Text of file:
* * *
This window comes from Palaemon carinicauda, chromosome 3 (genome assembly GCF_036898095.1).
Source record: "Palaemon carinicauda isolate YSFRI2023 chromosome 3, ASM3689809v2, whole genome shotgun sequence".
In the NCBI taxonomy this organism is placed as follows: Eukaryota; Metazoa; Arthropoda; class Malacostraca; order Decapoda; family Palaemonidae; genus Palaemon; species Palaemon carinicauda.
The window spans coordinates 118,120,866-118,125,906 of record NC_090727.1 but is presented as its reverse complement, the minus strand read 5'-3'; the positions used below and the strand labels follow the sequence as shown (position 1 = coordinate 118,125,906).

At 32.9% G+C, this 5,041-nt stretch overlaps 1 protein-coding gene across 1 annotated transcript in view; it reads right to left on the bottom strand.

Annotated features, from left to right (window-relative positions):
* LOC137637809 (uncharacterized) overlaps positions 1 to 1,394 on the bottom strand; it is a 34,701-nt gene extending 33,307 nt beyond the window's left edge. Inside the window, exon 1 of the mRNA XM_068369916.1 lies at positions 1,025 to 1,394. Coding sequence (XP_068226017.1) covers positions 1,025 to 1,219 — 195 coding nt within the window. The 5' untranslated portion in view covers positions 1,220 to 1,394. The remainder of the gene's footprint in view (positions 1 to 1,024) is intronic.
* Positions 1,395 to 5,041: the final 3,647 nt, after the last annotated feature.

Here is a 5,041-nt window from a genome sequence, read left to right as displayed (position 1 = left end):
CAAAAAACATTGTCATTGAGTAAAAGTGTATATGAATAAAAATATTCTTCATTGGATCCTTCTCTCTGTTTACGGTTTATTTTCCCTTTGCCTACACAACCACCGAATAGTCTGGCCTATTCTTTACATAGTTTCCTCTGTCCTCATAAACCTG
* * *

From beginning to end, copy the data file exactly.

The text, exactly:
This window comes from Palaemon carinicauda, chromosome 3 (genome assembly GCF_036898095.1).
Source record: "Palaemon carinicauda isolate YSFRI2023 chromosome 3, ASM3689809v2, whole genome shotgun sequence".
In the NCBI taxonomy this organism is placed as follows: Eukaryota; Metazoa; Arthropoda; class Malacostraca; order Decapoda; family Palaemonidae; genus Palaemon; species Palaemon carinicauda.
The window spans coordinates 118,120,866-118,125,906 of record NC_090727.1 but is presented as its reverse complement, the minus strand read 5'-3'; the positions used below and the strand labels follow the sequence as shown (position 1 = coordinate 118,125,906).

At 32.9% G+C, this 5,041-nt stretch overlaps 1 protein-coding gene across 1 annotated transcript in view; it reads right to left on the bottom strand.

Annotated features, from left to right (window-relative positions):
* LOC137637809 (uncharacterized) overlaps positions 1 to 1,394 on the bottom strand; it is a 34,701-nt gene extending 33,307 nt beyond the window's left edge. Inside the window, exon 1 of the mRNA XM_068369916.1 lies at positions 1,025 to 1,394. Coding sequence (XP_068226017.1) covers positions 1,025 to 1,219 — 195 coding nt within the window. The 5' untranslated portion in view covers positions 1,220 to 1,394. The remainder of the gene's footprint in view (positions 1 to 1,024) is intronic.
* Positions 1,395 to 5,041: the final 3,647 nt, after the last annotated feature.

Here is a 5,041-nt window from a genome sequence, read left to right as displayed (position 1 = left end):
CAAAAAACATTGTCATTGAGTAAAAGTGTATATGAATAAAAATATTCTTCATTGGATCCTTCTCTCTGTTTACGGTTTATTTTCCCTTTGCCTACACAACCACCGAATAGTCTGGCCTATTCTTTACATAGTTTCCTCTGTCCTCATAAACCTG